EOS successfully launched its Mainnet on June 9 after getting through some technological rough spots but then took almost a week to reach the voting threshold to elect its “21 block producers”. A pace which is leading critics to question not only the viability of the network which is supposed to be a model of efficiency and took in $4 billion of investor money to build but also the degree to which it will actually be decentralized.
What Makes it Different
The EOS Mainnet was developed specifically to rival the Ethereum network which was designed to run blockchain based smart contracts a facet of distributed ledger technology that attracts business and industrial interest. The problem according to EOS developers is that Ethereum’s system is slow to process transactions because every node in the network must register every transaction.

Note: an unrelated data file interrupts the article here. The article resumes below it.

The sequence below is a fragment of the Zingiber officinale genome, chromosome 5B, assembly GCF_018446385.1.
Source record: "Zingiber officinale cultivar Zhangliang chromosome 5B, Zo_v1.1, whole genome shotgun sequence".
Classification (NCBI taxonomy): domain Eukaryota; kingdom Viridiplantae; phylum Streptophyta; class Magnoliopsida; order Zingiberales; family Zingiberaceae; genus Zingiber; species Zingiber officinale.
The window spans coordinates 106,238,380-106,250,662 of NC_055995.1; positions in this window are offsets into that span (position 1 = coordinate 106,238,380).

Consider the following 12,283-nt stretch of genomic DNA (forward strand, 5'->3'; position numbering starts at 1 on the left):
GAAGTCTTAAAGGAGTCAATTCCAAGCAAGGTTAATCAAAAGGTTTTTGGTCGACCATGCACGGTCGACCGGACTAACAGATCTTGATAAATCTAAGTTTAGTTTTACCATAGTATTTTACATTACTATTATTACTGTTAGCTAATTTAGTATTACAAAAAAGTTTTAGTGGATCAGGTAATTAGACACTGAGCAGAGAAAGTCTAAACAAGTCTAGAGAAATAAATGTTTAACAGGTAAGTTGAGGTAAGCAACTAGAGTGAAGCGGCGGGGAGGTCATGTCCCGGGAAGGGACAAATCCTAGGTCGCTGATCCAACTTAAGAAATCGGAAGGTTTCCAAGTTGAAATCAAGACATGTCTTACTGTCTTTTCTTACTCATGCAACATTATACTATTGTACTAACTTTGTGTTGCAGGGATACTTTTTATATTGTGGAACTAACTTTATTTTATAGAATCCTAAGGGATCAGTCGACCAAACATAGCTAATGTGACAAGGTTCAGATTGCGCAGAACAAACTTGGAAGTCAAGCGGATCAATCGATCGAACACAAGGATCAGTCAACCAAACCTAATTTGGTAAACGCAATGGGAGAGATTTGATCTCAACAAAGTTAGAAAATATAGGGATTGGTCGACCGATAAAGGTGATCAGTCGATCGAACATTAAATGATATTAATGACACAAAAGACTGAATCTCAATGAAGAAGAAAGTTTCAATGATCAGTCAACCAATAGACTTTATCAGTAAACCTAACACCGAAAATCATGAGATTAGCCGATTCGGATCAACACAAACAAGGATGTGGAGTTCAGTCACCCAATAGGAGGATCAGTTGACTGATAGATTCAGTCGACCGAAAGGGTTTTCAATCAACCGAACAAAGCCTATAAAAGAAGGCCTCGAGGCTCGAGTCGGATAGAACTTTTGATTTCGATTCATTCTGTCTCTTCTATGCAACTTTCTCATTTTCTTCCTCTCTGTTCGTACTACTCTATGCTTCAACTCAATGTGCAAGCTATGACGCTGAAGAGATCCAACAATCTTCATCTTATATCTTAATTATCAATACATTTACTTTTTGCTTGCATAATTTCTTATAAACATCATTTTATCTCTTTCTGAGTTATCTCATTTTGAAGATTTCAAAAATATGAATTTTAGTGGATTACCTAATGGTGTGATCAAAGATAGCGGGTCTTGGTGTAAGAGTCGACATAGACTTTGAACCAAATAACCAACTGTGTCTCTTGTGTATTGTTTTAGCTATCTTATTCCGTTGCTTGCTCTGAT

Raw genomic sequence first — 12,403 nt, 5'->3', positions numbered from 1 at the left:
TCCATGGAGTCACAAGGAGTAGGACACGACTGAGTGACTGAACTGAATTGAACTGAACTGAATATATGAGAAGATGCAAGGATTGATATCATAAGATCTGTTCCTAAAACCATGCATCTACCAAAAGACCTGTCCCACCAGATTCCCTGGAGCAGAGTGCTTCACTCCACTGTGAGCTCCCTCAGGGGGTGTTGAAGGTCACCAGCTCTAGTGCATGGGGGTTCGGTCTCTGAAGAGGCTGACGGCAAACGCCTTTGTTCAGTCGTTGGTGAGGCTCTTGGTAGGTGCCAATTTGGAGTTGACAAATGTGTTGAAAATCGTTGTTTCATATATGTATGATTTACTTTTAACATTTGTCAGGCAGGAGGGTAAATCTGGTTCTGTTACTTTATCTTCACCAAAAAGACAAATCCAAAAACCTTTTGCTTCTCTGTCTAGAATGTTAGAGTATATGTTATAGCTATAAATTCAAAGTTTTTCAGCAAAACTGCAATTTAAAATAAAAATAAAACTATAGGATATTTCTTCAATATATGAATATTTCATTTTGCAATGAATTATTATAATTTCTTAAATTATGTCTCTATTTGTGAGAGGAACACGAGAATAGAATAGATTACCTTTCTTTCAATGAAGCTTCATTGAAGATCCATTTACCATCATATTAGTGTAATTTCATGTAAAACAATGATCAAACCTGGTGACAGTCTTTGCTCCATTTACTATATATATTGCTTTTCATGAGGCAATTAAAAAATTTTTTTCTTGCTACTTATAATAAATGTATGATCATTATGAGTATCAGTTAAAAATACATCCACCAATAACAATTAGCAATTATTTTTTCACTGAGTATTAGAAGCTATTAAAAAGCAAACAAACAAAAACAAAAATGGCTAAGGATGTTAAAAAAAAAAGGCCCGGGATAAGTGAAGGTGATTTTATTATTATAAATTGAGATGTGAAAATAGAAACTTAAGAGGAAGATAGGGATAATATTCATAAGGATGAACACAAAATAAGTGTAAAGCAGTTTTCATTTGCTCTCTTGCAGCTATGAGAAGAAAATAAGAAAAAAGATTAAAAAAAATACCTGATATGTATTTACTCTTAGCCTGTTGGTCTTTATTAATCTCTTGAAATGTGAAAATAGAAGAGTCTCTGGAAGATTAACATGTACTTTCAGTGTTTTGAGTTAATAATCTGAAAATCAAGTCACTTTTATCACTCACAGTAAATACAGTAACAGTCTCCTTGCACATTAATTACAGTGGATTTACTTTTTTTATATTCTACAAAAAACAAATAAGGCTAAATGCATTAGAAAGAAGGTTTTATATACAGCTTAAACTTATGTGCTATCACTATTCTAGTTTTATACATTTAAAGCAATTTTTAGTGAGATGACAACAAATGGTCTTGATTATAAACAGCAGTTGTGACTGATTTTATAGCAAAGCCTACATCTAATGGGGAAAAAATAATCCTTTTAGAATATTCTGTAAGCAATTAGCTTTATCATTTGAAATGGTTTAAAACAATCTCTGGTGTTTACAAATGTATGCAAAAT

The EOS Mainnet solves that problem by having just “21 block producers” responsible for processing transactions which would allow the network to handle thousands of transactions per second. The “21 block producers” are elected by the community of token holders which is where recent questions about the systems efficiency and level of decentralization stem.
Up until the Mainnet launch the tokens that EOS has sold in the past year have been held on the Ethereum network as the EOS network wasn’t built yet. When the Mainnet was launched those tokens were frozen while they were transferred to the new blockchain and voting for the “21 block producers” took place. A process that requires 15% of all the tokens in the system to vote for candidates which took nearly a week. It may be that the complications of voting that required holders to use their private cryptographic keys are to blame or it could be that majority token holders were waiting in order to sway results in their favor.
Decentralized but in the Hands of a Few
An article that ran in the MIT Technology Review floats this theory pointing out that the voting numbers jumped from 110 million votes